It concluded: “Vitamin B12 plays an important role in DNA synthesis. Its deficiency is associated with hematologic, neurologic, psychiatric, gastrointestinal, dermatologic, and cardiovascular manifestations.

    “The vitamin is involved in the proliferation, maturation, and regeneration of neural cells. Hence, cognitive dysfunction may be a manifestation of cortical neuronal dysfunction.”

    If you are unable to get enough vitamin B12 from diet, supplements are available in pharmacies and health stores.

    In more extreme cases doctors can prescribe injections.

    0
  • 9 часов, 9 минут назад 04.10.2022Health Care
    Broadcaster Louise Minchin says it’s a ‘miracle’ she could work – menopause

    Louise spent 20 years hosting BBC One Breakfast, interviewing big political figures, but when her hormones dipped due to the menopause, her professionalism was affected. “I remember an important interview with then Chancellor George Osbourne outside a JCB factory,” she began. “I couldn’t say the letters JCB, it was deeply embarrassing. It was when [the menopause] started affecting the way I did my job that I realised I had to get some help.”

    The mother-of-two – to Scarlett and Mia – openly spoke about her struggles with the menopause.

    “I suffered from night sweats, sometimes two to three times a night, and often five days a week,” she revealed.

    “It’s a miracle that I was able to get up and do my job! The menopause had a very real impact on me, it was incredibly physical. I had heart palpitations, tinnitus, all sorts.”

    Now Louise has teamed up with UK sleep specialist Woolroom to launch its Menopause and Clean Sleep campaign.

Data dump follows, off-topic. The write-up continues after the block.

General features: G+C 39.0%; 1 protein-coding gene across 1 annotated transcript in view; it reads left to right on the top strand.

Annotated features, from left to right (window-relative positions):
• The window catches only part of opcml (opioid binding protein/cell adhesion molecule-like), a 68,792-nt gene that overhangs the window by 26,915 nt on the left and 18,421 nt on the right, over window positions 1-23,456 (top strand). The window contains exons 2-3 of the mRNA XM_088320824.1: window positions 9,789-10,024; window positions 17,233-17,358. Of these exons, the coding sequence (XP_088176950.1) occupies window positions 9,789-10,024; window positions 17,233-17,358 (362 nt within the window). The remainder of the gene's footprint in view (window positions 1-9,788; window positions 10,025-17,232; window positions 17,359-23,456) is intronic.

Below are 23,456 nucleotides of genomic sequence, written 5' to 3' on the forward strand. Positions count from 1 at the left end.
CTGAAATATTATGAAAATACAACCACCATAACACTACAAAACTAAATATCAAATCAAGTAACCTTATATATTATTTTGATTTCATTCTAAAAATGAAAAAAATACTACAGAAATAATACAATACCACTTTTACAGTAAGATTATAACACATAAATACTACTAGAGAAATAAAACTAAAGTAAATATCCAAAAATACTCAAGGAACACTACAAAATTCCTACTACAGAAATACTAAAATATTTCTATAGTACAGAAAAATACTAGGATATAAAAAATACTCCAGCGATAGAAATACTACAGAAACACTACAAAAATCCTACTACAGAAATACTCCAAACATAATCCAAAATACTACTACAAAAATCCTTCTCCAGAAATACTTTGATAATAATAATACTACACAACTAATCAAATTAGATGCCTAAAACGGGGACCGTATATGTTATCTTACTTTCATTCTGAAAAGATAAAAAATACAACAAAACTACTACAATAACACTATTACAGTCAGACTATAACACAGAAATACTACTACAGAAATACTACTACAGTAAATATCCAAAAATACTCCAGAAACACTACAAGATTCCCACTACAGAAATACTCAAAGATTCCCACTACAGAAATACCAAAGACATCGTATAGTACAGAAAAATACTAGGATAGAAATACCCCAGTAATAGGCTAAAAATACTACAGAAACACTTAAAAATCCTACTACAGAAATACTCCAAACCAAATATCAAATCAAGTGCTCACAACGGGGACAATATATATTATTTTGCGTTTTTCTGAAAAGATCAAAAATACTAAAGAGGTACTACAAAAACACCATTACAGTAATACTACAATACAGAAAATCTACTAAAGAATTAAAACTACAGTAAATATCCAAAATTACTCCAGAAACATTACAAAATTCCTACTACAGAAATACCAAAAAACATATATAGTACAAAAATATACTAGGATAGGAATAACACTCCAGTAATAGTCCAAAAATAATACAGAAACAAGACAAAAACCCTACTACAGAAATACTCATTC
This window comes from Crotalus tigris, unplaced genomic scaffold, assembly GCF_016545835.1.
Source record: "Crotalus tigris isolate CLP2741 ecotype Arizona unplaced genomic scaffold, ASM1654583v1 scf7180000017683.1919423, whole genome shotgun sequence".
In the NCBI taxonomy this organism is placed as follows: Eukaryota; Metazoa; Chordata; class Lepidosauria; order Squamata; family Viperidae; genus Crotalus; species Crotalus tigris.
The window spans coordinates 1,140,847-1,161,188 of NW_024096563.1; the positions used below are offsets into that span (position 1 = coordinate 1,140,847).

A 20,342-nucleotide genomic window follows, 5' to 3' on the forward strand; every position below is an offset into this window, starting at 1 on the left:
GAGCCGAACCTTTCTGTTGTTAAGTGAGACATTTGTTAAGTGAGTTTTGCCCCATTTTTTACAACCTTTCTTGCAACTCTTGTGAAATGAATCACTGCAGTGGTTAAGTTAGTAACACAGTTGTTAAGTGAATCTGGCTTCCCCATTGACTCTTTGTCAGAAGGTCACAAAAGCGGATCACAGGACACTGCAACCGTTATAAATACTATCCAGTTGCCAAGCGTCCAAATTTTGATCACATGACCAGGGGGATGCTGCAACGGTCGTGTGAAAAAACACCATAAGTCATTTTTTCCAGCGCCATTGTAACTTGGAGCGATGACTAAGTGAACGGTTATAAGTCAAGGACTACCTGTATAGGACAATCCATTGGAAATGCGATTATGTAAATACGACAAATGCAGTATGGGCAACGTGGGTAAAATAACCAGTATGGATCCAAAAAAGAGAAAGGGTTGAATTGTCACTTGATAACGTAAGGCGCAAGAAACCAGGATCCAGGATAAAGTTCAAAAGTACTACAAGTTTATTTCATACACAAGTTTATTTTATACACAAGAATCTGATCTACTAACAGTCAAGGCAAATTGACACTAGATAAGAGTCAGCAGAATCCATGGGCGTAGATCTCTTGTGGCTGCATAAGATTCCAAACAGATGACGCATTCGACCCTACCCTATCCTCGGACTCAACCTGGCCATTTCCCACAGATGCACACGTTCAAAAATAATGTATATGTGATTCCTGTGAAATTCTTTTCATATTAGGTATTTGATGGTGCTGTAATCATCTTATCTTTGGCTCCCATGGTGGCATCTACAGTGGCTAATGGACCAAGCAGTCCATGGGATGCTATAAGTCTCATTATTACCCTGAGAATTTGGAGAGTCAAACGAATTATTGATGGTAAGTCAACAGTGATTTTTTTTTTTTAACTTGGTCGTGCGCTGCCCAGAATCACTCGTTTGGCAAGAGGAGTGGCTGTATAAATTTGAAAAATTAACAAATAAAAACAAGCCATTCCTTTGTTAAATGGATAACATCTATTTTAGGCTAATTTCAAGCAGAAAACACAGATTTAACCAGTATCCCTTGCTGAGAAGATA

A study commissioned by Woolroom uncovered the lengths women would go to in order to get a good night’s kip.

    With 74 percent of respondents attributing their poor sleep to night sweats, they would go to extreme measures to cool down.

    Techniques ranged from putting pillows into the freezer, wearing wet socks to bed, or sleeping with frozen peas, to asking their partner to sleep in a different room.

    In the survey, 83 percent of respondents, who were going through the menopause, reported they were suffering from disrupted sleep.

    Testimonies from the participants ranged from “I stopped cuddling my husband in bed” to “I resorted to sleeping on the kitchen floor, I was so hot”.

    Clean Sleep expert and MD of Woolroom, Chris Tattersall said: “Symptoms of the menopause are clearly having a profound effect on Louise and women around the UK.

    “Luckily women may not need to take extreme measures like putting pillows in the freezer or kicking their partners out of bed to stay cool at night.

    “The answer could be with something as simple as wool bedding and sleepwear due to wool’s temperature regulating properties.”

    Woolroom conducted pioneering research with Leeds University, which revealed that wool bedding allowed 43 percent more moisture transmission than polyester.

    Furthermore, wool enabled 67 percent more moisture transmission than feather duvets.

    This means that wool can diffuse a larger amount of moisture, enabling a person to feel more cool while they are sleeping.

    Chris Tattersall added: “Choosing bedding and sleepwear made from natural fibres like wool can act as a beneficial, long-term solution for alleviating the symptoms of the menopause such as night sweats and hot flushes.

    “The University of Leeds study proves wool’s magical ability to draw moisture away from the body, keeping you cool while you sleep.”

    Night sweats and hot flushes aren’t the only symptoms of menopause to be aware of.

    According to the NHS, the menopause can lead to vaginal dryness, recurrent urinary tract infections, and migraines.

    If you are struggling with symptoms of the menopause, speak to your doctor for advice.

    0
  • Загрузить еще
03.10.2022
Fed’s Powell slides into tough cop role
Federal Reserve Chair Jerome Powell is going where no central bank chief has gone in decades: whacking the economy and…
0
30.09.2022
Jay Powell takes on the world
Federal Reserve Chair Jerome Powell is waging a relentless battle against inflation that threatens to leave a path of destruction…
0

Health Care Keeley Hawes admits work forces her to 'carry on' despite feelings of depression